FROM parking_fact 
            INNER JOIN block_dimension USING (block_id) 
            INNER JOIN regulation_dimension USING (regulation_id) 
            GROUP BY "Borough"
            ORDER BY "Borough";
Borough sum
Bronx 241141
Brooklyn 623667
Manhattan 215005
Queens 424966
Staten 88497

Of course not all of those spots are available at all times. In fact, many are in no parking anytime zones. I added a Weighted parking spots measure that accounts for this by multiplying the number of spots by the fraction of time they are available:

parking=> SELECT "Borough", SUM("Parking spots") AS spots, SUM("Weighted parking spots") AS weighted 
            FROM parking_fact 
            INNER JOIN block_dimension USING (block_id) 
            INNER JOIN regulation_dimension USING (regulation_id)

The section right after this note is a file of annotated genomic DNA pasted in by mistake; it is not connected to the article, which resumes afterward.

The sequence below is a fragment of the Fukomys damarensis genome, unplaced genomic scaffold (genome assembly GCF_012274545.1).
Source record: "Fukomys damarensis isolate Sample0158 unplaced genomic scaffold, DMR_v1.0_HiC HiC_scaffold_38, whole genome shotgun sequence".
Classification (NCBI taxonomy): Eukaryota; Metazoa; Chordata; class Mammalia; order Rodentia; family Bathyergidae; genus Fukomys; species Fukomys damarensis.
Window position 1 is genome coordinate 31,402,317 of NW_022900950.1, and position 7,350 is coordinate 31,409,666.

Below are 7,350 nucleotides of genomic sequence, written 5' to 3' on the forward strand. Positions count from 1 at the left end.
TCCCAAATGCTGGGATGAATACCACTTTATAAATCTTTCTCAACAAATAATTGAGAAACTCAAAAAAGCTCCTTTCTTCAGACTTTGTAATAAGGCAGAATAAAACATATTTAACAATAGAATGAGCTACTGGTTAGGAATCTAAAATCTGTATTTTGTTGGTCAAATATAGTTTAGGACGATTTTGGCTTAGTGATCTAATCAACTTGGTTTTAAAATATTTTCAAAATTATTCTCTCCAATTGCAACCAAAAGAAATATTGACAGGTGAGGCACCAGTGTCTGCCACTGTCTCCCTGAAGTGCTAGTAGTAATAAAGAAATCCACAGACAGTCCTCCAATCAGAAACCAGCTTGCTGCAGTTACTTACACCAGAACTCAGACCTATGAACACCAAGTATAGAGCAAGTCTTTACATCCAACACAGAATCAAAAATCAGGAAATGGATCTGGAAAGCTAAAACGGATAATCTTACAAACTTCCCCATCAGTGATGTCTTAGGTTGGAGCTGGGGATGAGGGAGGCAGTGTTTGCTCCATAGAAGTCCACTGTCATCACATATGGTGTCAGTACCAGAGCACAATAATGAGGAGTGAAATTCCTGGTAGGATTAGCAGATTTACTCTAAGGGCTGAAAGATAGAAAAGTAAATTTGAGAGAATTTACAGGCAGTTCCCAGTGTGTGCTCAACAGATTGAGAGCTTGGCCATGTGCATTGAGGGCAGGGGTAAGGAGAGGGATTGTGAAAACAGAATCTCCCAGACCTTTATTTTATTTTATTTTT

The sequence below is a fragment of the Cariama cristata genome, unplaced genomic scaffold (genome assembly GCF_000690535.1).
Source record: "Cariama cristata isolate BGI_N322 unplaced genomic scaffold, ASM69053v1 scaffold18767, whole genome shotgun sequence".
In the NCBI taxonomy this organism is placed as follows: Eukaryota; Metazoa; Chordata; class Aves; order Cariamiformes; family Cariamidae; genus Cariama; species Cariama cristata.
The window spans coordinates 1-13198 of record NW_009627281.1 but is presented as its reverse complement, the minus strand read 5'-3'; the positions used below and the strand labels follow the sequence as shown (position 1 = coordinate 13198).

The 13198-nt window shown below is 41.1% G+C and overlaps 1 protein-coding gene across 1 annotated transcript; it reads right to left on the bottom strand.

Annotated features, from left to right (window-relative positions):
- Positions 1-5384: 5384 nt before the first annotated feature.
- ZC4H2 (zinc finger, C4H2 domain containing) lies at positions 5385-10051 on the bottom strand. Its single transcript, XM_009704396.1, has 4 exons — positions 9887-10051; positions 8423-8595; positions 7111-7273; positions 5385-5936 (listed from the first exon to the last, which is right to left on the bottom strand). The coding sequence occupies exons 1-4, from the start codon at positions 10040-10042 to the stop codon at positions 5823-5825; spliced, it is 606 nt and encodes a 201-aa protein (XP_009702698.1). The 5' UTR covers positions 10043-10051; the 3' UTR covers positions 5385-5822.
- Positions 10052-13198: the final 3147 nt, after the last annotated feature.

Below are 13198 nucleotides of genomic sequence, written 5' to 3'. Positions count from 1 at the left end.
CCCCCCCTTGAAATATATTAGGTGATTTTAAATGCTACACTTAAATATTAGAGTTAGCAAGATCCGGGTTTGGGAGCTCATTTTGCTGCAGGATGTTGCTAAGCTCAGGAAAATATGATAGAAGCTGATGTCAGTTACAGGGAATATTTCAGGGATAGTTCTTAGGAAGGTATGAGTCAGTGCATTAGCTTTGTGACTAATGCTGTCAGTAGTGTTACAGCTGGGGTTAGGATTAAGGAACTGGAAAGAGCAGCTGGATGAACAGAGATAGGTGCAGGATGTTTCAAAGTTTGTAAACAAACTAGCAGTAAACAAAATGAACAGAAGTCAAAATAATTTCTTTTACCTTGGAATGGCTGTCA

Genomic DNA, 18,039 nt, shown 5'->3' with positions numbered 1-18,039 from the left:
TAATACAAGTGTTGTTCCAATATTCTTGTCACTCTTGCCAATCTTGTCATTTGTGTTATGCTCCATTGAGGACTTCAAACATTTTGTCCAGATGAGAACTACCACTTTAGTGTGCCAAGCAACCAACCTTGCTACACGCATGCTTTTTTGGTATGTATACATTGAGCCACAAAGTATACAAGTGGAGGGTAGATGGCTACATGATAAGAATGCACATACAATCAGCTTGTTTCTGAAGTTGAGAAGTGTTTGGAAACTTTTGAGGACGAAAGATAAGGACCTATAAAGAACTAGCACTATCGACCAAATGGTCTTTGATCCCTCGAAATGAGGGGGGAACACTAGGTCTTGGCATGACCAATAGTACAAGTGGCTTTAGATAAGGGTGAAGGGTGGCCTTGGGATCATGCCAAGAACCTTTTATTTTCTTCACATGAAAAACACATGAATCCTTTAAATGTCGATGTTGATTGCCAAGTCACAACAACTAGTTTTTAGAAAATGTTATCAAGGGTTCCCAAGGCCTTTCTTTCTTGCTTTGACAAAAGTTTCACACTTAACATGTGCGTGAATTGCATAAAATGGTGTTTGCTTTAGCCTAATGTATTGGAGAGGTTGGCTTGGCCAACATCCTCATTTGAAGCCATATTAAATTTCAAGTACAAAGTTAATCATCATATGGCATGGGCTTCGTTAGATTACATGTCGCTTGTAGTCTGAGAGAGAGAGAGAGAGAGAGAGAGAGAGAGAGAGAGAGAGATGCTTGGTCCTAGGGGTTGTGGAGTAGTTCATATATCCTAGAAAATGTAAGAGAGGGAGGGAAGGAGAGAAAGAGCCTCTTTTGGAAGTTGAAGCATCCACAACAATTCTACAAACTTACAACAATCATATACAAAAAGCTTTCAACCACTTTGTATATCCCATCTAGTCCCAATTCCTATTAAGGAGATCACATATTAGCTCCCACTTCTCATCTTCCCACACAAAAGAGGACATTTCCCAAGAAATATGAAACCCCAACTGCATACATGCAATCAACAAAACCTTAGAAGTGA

GROUP BY "Borough"
            ORDER BY "Borough";
Borough spots weighted
Bronx 241141 184997
Brooklyn 623667 527227
Manhattan 215005 131064
Queens 424966 297766
Staten 88497 19123.1

Here’s a more complex query that shows where you might have the best chance of finding free parking:

parking=> SELECT "Borough", "Street name",
                 sum("Parking spots") spots
            FROM parking_fact 
            INNER JOIN block_dimension USING (block_id) 
            INNER JOIN regulation_dimension USING (regulation_id)
            WHERE "Hours free parking" > 150
            GROUP BY "Borough", "Street name"
            ORDER BY spots DESC
            LIMIT 10;
Borough Street name spots
Brooklyn BEDFORD AVENUE 2654
Manhattan RIVERSIDE DRIVE 2647
Brooklyn EAST 2 STREET 2159
Brooklyn OCEAN AVENUE 2122